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Wikipedia : One of the most important web portal in  geek’s life. Whenever I need to search anything I use two things. First open up the Google and then search for the related  wikipedia page. Exploring wikipedia page using shell is possible. Interested fact is that we can do it without even opening the cli browser. We can make wikipedia text query over dns for an ip address. I learned this trick from Ajay Sharma (ajayctk@gmail.com). Thanks to him for teaching me this wonderful trick. Let’s explore how to do it :)

We will use ‘dig‘ utility for this purpose. Dig is more popularly known as the DNS lookup Utility. You can find more about it using  man pages. Syntax for the text based wikipedia query is : dig +short txt <keyword>.wp.dg.cx . For example if you want to look into the wikipedia page of Linux you need to type something like this : dig +short txt  linux.wp.dg.cx . Screenshot of the same is attached below :

Making A Wikipedia Query In CLI

For multiple word search having spaces in between them you can use the traditional ‘\’ operator. To grasp the wikipedia page  of  Free Software Foundation (FSF) we need to type dig +short txt  free\ software\  foundation.wp.dg.cx . 

FSF Wikipedia Search

Only problem is its quite limited. I am trying to figure out a way through which we can look up the whole page but I think this much is also quite useful as most of the times we came to know about the product by reading one or two lines only. So play with wikipedia using Shell only :)

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This is a part of my article which got published in the International Magazine “Linux For You” also popularly know as LFY. The article was published  under the name of “Let’s Play With Emacs  CLI”  in the August 2010 edition. All the work done is under the creative common license as specified in the widgets also :)

Text Editors are very important tool for everyone, especially for the programmers. So let’s play with them :D   I am going to discuss the basics of Emacs text editor in this post.

Emacs was developed by Richard Stallman under the GNU project and he released his Emacs source code under a similar free copyleft software license called the EMACS Public License. C and Emacs Lisp  are the programming languages behind this editor. This editor is also known as “The King Of Editors”. Believe me, the title matches exactly with its unique features. The Emacs environment doesn’t seem intuitive at first glance and it doesn’t work like other editors and word processors but learning Emacs is very easy. The latest version of Emacs is 23.2 . It comes pre installed in most of the distributions. You can install it by typing “sudo apt-get install emacs ” (without quotes) on debian distribution. To install it manually download it from http://ftp.gnu.org/gnu/emacs/ . You can check your version by typing “emacs –version”  in the terminal. Emacs is a cross platform text editor and I have tried it on windows as well. Emcas was designed by keeping in mind that users don’t have to waste their time in clicking mouse buttons (start using Emacs and you will feel the same).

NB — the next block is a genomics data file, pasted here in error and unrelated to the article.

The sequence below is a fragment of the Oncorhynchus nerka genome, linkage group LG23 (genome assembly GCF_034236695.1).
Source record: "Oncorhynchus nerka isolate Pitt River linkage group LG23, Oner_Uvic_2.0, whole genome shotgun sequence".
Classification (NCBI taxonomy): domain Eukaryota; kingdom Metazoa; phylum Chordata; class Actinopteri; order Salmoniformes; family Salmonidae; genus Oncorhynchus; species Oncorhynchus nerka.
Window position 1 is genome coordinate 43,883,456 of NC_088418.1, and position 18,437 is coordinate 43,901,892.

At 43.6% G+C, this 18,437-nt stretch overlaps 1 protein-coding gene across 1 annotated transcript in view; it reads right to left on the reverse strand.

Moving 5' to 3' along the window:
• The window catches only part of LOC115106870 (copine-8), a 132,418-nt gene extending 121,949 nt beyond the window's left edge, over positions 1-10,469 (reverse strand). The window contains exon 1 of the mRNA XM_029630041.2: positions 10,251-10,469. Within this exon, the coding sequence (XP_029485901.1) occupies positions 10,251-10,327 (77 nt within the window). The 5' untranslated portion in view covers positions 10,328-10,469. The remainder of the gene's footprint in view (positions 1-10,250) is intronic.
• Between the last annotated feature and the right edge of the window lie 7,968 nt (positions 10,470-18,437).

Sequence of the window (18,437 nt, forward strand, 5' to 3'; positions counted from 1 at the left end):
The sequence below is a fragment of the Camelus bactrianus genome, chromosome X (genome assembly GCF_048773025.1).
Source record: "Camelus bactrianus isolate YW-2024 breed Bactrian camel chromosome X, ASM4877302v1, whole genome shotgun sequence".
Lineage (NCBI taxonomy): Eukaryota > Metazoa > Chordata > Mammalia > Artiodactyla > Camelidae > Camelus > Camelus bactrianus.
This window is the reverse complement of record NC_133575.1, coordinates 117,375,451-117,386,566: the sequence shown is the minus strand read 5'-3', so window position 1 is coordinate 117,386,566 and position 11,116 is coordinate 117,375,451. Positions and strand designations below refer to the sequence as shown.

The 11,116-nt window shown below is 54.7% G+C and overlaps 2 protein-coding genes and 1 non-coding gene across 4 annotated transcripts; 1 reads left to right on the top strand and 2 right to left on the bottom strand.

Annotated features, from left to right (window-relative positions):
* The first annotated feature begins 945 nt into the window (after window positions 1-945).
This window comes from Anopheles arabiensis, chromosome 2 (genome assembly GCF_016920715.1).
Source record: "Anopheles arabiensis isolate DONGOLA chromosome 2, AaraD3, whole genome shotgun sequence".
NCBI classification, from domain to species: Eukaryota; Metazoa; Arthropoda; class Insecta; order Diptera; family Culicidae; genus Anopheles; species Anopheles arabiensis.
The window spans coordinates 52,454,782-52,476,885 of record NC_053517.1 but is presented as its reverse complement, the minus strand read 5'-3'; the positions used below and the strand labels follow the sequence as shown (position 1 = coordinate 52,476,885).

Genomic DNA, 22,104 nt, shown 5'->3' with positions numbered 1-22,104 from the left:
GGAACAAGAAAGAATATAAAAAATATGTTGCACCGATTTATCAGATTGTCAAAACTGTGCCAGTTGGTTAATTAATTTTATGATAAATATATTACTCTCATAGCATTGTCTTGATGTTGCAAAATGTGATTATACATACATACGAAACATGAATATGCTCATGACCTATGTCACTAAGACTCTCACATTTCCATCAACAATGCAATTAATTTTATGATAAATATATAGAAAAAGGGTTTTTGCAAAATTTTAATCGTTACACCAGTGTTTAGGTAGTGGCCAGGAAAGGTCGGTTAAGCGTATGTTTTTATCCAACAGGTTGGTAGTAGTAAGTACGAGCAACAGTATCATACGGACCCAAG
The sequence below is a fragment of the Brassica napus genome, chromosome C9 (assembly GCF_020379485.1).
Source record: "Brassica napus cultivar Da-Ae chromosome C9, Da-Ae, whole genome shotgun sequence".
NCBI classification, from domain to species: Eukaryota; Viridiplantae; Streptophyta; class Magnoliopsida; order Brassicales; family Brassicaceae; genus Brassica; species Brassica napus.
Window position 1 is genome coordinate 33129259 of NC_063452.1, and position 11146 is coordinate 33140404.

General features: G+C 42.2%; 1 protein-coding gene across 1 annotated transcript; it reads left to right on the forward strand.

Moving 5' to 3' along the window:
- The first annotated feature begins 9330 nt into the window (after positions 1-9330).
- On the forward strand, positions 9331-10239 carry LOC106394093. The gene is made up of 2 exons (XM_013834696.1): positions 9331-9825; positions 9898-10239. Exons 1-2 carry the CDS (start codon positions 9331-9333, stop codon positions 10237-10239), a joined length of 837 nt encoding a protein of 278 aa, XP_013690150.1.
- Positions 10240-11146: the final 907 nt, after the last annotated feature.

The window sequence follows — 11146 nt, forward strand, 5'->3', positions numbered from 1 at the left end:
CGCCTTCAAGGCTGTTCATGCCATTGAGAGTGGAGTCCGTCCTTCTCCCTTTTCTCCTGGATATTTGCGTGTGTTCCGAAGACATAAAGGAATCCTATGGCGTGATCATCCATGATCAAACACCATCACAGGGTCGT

Emacs has two modes – GUI and CLI . Type “emacs” in the terminal to get the graphical mode. Below is the snapshot of the graphical mode :

GUI Mode Of Emacs

Graphical mode can be useful if you are not much familiar with the command line of GNU/Linux. Our main focus in this article is on the CLI mode. You can start the CLI mode by typing “emacs -nw” in the terminal. You should get something like this :

Welcome to CLI mode of Emacs

Start a new file in Emacs by typing “emacs -nw filename”  in the terminal and you should see a blank buffer. Emacs works on buffer system. Any thing you write will be there on your buffer. When you save the buffer, it gets permanently written on your disk. Default buffer in it is known as SCRATCH BUFFER. New file buffer should look something like the screenshot shown below :

New File

At the top is the menu bar like in the GUI interfaces but you hardly use it in the CLI. Below that is your buffer area where you can write your contents and data. Mode line is below the buffer. You can call it as the status bar of the editor. It gives you important information about your Emacs session and about the current buffer displayed in the window above it, including whether your latest changes were saved to disk or not , on what line number the cursor is at, how far into the buffer the bottom of the screen is (in percentage of the whole) and the current active features and settings of Emacs. Mini Buffer is below the modeline where Emacs displays the message relevant to any operations.
You don’t need to use the mouse in Emacs as there are many key bindings (combination of keys) in this editor. Key bindings starts with two most important and common key that are Ctrl and Meta keys. Meta key in case is Alt key or Esc key. I have already told you how to start the Emacs and now going to tell how to exit it because it doesn’t have a normal exit. To exit the Emacs, key combination used is Ctrl-x Ctrl-c. It means press Ctrl key then press x while still holding the Ctrl key and then press c while holding the Ctrl key. It exits the Emacs command line and you will again be in the terminal. In the mini buffer you will see the progress of your command while you are typing it. I am listing some important commands below that will help you to start your work initially  on  Emacs :